Sharp like his scythe his sorrow was,
And withered like his hopes the grass.

‘Oh what unusual heats are here,
Which thus our sunburned meadows sear!
The grasshopper its pipe gives o’er;
And hamstringed frogs can dance no more.
But in the brook the green frog wades;
And grasshoppers seek out the shades.
Read Poem
0
42
Rating:

The Frog by Hilaire Belloc
Hilaire Belloc
Be kind and tender to the Frog,
And do not call him names,
As ‘Slimy skin,’ or ‘Polly-wog,’
Or likewise ‘Ugly James,’
Or ‘Gape-a-grin,’ or ‘Toad-gone-wrong,’
Or ‘Billy Bandy-knees’:
The Frog is justly sensitive
To epithets like these.
Read Poem
0
40
Rating:

Narcissus by Delmore Schwartz
Delmore Schwartz
THE MIND IS AN ANCIENT AND FAMOUS CAPITAL

The mind is a city like London,
Smoky and populous: it is a capital
Like Rome, ruined and eternal,
Marked by the monuments which no one
Now remembers. For the mind, like Rome, contains
Catacombs, aqueducts, amphitheatres, palaces,
Churches and equestrian statues, fallen, broken or soiled.
Read Poem
0
43
Rating:

The Paradox of Jerome’s Lion by Christopher Middleton
Christopher Middleton
Local his discourse, not yet exemplary,
Nowadays he is old, the translator,
So old he is practically transparent.

Good things and otherwise, evils done
Come home to him, too close to the bone
And so little transformed,
Him so transparent,
They float in and out of his window.
Read Poem
0
34
Rating:

When in Wisconsin Where I Once Had Time by John Engels
John Engels
When in Wisconsin where I once had time
the flyway swans came whistling
to the rotten Green Bay ice and stayed,
not feeding, four days, maybe five, I shouted

and threw stones to see them fly.
Blue herons followed, or came first.
I shot a bittern’s wing off with my gun.
For that my wife could cry.
Read Poem
0
41
Rating:

The Ballad of Blasphemous Bill by Robert W. Service
Robert W. Service
I took a contract to bury the body of blasphemous Bill MacKie,
Whenever, wherever or whatsoever the manner of death he die —
Whether he die in the light o’ day or under the peak-faced moon;
In cabin or dance-hall, camp or dive, mucklucks or patent shoon;
On velvet tundra or virgin peak, by glacier, drift or draw;
In muskeg hollow or canyon gloom, by avalanche, fang or claw;
By battle, murder or sudden wealth, by pestilence, hooch or lead —
I swore on the Book I would follow and look till I found my tombless dead.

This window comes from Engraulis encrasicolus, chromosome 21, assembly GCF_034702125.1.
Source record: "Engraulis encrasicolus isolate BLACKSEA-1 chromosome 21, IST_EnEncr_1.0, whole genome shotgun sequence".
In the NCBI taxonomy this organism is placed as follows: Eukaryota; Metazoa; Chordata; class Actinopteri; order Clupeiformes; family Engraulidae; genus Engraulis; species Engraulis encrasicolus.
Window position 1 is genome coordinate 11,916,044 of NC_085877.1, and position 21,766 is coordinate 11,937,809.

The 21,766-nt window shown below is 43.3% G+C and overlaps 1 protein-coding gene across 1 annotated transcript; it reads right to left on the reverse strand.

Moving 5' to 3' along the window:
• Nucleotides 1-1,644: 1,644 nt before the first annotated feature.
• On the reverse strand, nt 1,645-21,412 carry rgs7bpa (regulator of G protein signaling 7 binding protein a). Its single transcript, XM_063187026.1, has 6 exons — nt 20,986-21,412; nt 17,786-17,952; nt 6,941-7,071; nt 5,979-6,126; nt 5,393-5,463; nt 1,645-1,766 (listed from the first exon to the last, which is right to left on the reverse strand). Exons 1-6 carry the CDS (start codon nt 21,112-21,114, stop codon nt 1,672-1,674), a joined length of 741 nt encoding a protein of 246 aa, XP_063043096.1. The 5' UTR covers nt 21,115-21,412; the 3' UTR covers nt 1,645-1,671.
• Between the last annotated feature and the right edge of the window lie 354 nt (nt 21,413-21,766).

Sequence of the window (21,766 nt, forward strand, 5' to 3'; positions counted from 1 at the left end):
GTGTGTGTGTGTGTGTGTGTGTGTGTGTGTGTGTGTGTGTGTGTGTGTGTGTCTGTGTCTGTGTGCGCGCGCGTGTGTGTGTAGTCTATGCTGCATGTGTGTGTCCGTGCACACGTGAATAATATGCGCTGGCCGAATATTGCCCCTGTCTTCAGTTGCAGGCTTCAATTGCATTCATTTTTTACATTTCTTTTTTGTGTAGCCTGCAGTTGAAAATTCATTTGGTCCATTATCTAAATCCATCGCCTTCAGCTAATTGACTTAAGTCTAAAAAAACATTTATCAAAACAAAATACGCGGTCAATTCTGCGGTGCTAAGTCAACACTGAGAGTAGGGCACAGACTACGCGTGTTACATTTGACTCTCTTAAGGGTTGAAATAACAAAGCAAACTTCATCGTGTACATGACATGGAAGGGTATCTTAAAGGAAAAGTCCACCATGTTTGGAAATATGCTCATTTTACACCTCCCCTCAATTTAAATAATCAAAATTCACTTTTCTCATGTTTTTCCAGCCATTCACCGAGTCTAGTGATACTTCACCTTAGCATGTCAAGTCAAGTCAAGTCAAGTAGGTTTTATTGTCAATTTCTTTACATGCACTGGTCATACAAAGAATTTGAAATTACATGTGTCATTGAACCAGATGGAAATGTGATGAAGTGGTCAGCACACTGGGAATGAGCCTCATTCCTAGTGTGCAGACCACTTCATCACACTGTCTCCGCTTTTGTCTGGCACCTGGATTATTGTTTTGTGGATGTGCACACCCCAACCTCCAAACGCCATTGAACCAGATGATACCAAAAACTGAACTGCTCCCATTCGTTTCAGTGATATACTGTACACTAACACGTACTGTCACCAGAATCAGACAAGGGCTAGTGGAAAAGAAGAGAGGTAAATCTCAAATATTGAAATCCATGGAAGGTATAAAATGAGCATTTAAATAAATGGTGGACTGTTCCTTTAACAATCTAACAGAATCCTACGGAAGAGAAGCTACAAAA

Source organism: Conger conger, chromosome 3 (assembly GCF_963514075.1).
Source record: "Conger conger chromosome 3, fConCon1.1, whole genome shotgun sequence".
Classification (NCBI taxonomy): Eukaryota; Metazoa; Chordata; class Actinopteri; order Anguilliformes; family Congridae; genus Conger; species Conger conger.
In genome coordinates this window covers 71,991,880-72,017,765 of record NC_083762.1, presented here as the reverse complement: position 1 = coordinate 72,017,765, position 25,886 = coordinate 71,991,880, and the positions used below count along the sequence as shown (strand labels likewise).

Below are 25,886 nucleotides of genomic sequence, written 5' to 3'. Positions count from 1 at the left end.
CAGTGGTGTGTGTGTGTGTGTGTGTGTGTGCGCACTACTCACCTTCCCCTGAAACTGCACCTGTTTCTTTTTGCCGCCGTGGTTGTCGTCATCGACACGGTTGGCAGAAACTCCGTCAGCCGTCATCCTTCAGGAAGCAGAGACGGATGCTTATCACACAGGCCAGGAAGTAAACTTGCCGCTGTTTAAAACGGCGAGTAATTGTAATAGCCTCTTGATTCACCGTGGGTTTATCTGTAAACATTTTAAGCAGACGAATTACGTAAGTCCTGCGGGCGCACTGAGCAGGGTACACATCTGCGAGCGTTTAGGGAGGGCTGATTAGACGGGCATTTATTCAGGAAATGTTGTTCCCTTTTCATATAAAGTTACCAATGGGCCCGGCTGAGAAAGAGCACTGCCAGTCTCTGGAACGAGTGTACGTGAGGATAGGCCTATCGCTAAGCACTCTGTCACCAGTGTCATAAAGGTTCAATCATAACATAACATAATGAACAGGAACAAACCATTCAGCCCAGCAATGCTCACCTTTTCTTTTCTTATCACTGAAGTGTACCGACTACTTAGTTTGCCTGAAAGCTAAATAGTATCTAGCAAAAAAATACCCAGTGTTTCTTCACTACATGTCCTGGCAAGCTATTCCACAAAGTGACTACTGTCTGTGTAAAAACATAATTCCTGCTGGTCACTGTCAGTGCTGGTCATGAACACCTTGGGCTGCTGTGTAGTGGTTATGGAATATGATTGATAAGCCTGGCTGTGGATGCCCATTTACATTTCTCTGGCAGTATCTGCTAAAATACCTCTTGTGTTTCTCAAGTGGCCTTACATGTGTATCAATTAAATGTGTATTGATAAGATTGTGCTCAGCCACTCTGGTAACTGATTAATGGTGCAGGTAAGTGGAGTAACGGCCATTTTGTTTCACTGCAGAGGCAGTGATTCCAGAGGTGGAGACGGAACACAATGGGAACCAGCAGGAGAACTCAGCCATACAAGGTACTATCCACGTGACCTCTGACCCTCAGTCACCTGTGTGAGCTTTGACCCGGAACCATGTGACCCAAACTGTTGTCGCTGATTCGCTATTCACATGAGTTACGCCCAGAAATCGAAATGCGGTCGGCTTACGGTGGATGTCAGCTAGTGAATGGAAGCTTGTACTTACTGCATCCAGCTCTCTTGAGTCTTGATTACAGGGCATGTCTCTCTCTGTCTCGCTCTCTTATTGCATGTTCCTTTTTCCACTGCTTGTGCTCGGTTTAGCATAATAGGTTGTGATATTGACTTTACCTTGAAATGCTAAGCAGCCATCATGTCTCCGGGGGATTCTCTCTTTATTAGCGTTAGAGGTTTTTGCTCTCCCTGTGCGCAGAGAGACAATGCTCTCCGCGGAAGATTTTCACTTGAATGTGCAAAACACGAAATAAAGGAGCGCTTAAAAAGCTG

Read Poem
0
35
Rating:

The Blue Scarf by Amy Lowell
Amy Lowell
Pale, with the blue of high zeniths, shimmered over with silver, brocaded
In smooth, running patterns, a soft stuff, with dark knotted fringes, it lies there,
Warm from a woman’s soft shoulders, and my fingers close on it, caressing.
Where is she, the woman who wore it? The scent of her lingers and drugs me.
A languor, fire-shotted, runs through me, and I crush the scarf down on my face,
And gulp in the warmth and the blueness, and my eyes swim in cool-tinted heavens.
Around me are columns of marble, and a diapered, sun-flickered pavement.
Rose-leaves blow and patter against it. Below the stone steps a lute tinkles.
Read Poem
0
31
Rating:

Le Monocle de Mon Oncle by Wallace Stevens
Wallace Stevens
“Mother of heaven, regina of the clouds,
O sceptre of the sun, crown of the moon,
There is not nothing, no, no, never nothing,
Like the clashed edges of two words that kill.”
And so I mocked her in magnificent measure.
Or was it that I mocked myself alone?
I wish that I might be a thinking stone.
The sea of spuming thought foists up again
Read Poem
0
42
Rating:

The Quangle Wangle's Hat by Edward Lear
Edward Lear
I
On the top of the Crumpetty Tree
The Quangle Wangle sat,
But his face you could not see,
On account of his Beaver Hat.
For his Hat was a hundred and two feet wide,
With ribbons and bibbons on every side
And bells, and buttons, and loops, and lace,
Read Poem
0
35
Rating:

Sandra: At the Beaver Trap by Michael S. Harper
Michael S. Harper
1
Nose only above water;
an hour in the ice melt;
paw in a beaver trap,
northern leaping through—
the outlet sieving, setter-
retriever staked to her trip,
The stake of her young
Read Poem
0
38
Rating:

Song of the Witches: “Double, double toil and trouble” by William Shakespeare
William Shakespeare
(fromMacbeth) Double, double toil and trouble;
Fire burn and caldron bubble.
Read Poem
0
37
Rating:

Summer Images by John Clare
John Clare
Now swarthy Summer, by rude health embrowned,
Precedence takes of rosy fingered Spring;
And laughing Joy, with wild flowers prank'd, and crown'd,
A wild and giddy thing,
And Health robust, from every care unbound,
Come on the zephyr's wing,
And cheer the toiling clown.
Read Poem
0
34
Rating:

Tortoise Shout by D. H. Lawrence
D. H. Lawrence
I thought he was dumb,
I said he was dumb,
Yet I've heard him cry.

First faint scream,
Out of life's unfathomable dawn,
Far off, so far, like a madness, under the horizon's dawning rim,
Far, far off, far scream.
Read Poem
0
34
Rating:

Vapor Trail Reflected in the Frog Pond by Galway Kinnell
Galway Kinnell
1
The old watch: their
thick eyes
puff and foreclose by the moon. The young, heads
trailed by the beginnings of necks,
shiver,
in the guarantee they shall be bodies.

In the frog pond
Read Poem
0
52
Rating: